TOKYO: Toyota Motor Corp.’s decision to build a stockpile of chips for its cars paid off by lifting it above perennial top dog General Motors Co. in the U.S. for the first time.

But the Japanese car maker, whose American dealers have supply problems of their own, isn’t thumping its chest about its triumph over Detroit.

Between April and June, Toyota sold 688,813 vehicles in the U.S., giving it a razor-thin 577-unit margin of victory over GM, according to figures from the two companies. It was the first time a Japanese car maker took the top position in the U.S., according to car-shopping website, and came as the politically sensitive U.S. trade deficit is widening.

“Toyota thinks this was an unusual case due to production constraints and other factors,” spokeswoman Shino Yamada said. She called it a “short-term event for this quarter.”

Toyota bet earlier than most car makers on a recovering U.S. car market. As a result, the company cut production and parts orders less sharply than competitors, making it better prepared for the current surge. But even Toyota wasn’t fully prepared for the frenzy of car buying.

During the post-pandemic boom in the U.S., auto dealers’ problem isn’t finding customers—it is finding cars to sell them. Factories have suffered from a shortage of parts, in particular the semiconductors that go into everything from engines to key fobs.

That is where Toyota has had an edge this year.

Building on its experience following Japan’s 2011 earthquake, Toyota eased away from a strict application of its just-in-time production system, in which parts are delivered to factories right as they are needed. It has said it built up a four-month stockpile of chips and other key parts.

While other car makers were shutting down factories because of the shortages, Toyota was nearly unaffected, according to research firm LMC Automotive. Toyota’s factories have run at over 90% capacity so far this year, compared with 50% to 60% for most of its rivals, according to LMC data.

Toyota dealers are still dealing with a severe shortage of cars on their lots, but they are somewhat better supplied than the competition with models like the RAV4 sport-utility vehicle, Toyota’s bestseller in the U.S.

Stephen Wade owns several dealerships in Utah, including ones that sell Toyotas and Chevrolets. “My GM store really got hurt. It looks like a war zone, like I’m going out of business,” he said. “I don’t have a lot of RAV4s, but they’re trickling in.”

There are signs that customers are looking to Toyota when they can’t find what they want elsewhere.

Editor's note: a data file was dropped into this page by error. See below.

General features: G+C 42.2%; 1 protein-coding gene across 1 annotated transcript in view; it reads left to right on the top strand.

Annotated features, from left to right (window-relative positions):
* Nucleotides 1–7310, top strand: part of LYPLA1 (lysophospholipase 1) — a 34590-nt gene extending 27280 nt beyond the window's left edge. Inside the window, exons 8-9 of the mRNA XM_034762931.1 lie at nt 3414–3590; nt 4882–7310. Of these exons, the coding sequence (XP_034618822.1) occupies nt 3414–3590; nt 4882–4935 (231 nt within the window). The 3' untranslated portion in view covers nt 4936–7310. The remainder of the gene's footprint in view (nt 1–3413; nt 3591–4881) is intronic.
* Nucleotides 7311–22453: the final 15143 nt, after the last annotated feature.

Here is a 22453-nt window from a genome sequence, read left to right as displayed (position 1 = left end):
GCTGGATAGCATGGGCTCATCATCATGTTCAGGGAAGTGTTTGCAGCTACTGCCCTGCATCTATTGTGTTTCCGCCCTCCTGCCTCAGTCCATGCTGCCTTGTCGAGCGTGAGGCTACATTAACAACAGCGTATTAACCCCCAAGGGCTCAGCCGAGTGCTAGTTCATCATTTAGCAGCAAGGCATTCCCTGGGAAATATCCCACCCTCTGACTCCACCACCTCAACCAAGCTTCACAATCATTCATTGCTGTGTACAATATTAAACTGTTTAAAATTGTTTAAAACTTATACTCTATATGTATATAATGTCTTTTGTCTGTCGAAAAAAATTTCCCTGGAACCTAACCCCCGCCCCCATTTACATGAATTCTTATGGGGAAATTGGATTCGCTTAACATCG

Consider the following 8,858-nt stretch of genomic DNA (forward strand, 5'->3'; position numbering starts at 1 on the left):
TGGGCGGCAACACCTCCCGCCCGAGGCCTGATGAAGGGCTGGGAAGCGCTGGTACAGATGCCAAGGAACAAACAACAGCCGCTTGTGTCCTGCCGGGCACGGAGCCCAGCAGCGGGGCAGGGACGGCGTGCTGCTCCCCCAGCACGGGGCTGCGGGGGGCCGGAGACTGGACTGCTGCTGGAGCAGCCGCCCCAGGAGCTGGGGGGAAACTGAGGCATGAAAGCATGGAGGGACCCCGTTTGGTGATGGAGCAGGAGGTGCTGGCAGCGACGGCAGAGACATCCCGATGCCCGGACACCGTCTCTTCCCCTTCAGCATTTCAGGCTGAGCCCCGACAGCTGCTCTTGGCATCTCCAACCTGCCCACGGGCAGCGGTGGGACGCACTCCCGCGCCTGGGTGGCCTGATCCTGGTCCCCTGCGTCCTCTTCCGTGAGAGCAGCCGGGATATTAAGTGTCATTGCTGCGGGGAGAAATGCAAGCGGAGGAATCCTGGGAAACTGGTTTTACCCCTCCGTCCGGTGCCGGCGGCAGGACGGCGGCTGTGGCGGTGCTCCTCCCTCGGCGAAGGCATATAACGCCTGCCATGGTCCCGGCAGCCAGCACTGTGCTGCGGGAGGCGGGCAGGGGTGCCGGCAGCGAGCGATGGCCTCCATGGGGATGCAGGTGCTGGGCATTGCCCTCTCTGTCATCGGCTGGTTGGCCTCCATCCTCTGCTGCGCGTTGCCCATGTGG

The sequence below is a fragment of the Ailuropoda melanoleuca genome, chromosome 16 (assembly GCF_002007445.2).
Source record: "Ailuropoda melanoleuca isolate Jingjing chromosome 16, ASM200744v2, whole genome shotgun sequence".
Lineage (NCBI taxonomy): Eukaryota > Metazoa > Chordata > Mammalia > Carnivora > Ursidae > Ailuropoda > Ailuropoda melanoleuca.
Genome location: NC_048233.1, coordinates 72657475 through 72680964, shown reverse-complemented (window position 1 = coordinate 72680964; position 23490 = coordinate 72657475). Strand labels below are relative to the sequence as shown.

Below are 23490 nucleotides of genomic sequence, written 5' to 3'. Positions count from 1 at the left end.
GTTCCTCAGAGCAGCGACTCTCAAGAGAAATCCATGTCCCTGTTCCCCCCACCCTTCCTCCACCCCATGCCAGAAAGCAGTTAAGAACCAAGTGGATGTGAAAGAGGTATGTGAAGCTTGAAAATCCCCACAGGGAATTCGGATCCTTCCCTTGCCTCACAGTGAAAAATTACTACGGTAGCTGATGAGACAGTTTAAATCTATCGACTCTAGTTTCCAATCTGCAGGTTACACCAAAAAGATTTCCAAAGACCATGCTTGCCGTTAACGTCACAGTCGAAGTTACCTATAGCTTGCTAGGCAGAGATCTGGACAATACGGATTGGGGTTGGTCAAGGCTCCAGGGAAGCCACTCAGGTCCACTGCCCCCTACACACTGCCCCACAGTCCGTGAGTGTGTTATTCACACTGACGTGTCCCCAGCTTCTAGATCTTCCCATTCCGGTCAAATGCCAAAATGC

“While we are low-inventory on trucks and SUVs, we are seeing some competitors’ customers at our dealerships,” said Victor Vanov, a U.S.-based spokesman for Toyota.

The market is so tight that sedans are selling again, Toyota said, after years in which the U.S. tilted toward trucks and SUVs. Dealers said the current sales frenzy includes people who can’t afford one of the bigger models.

“Not everyone can spend 60 grand on a truck,” said Adam Lee, chairman of Lee Auto Malls, which owns 19 dealerships in Maine including a Toyota and GMC dealership.

Most Toyotas sold in the U.S. are manufactured at the company’s North American factories in Kentucky, Indiana, Texas and elsewhere. But some, including most high-end Lexus models, are exported from Japan. Toyota’s exports to the U.S., which predominantly come from Japan, rose 16% to 234,229 units in the first five months of this year.

The U.S. trade deficit is widening again this year. So far, the Biden administration hasn’t trained its fire on allies that have trade imbalances with the U.S., but Tokyo remains wary after getting hit with tariffs on steel during the Trump administration.

Toyota’s ability to stay ahead in the production race will likely determine whether it remains No. 1 in the second half of this year. It said its plants are operating normally now and declined to comment on future semiconductor supplies.

Other companies say the shortage isn’t getting better soon.

Ford Motor Co. is cutting or stopping production at several of its factories this month. Mazda Motor Corp. said it would have to shut down production at its plant in Hofu, Japan, for 10 days this month, potentially crimping supplies of its Mazda 3 sedan and CX3 sport-utility vehicle.

Subaru Corp. has struggled to keep production up all year and had only nine days’ worth of inventory as of the end of May compared with 45 days in a normal year, the company said.

“We are eating into our reserves to sell our products,” a Subaru spokeswoman said.

On Tuesday, the website for Longo Toyota, the world’s largest Toyota dealership, showed it had a single RAV4 in stock.

Mr. Lee of the Maine dealership chain said Toyota has barely managed to keep him supplied with enough vehicles. He said he had only 17 vehicles on the lot at his Toyota dealership, around 10% of the normal number.

“They come in and they get sold right away,” he said.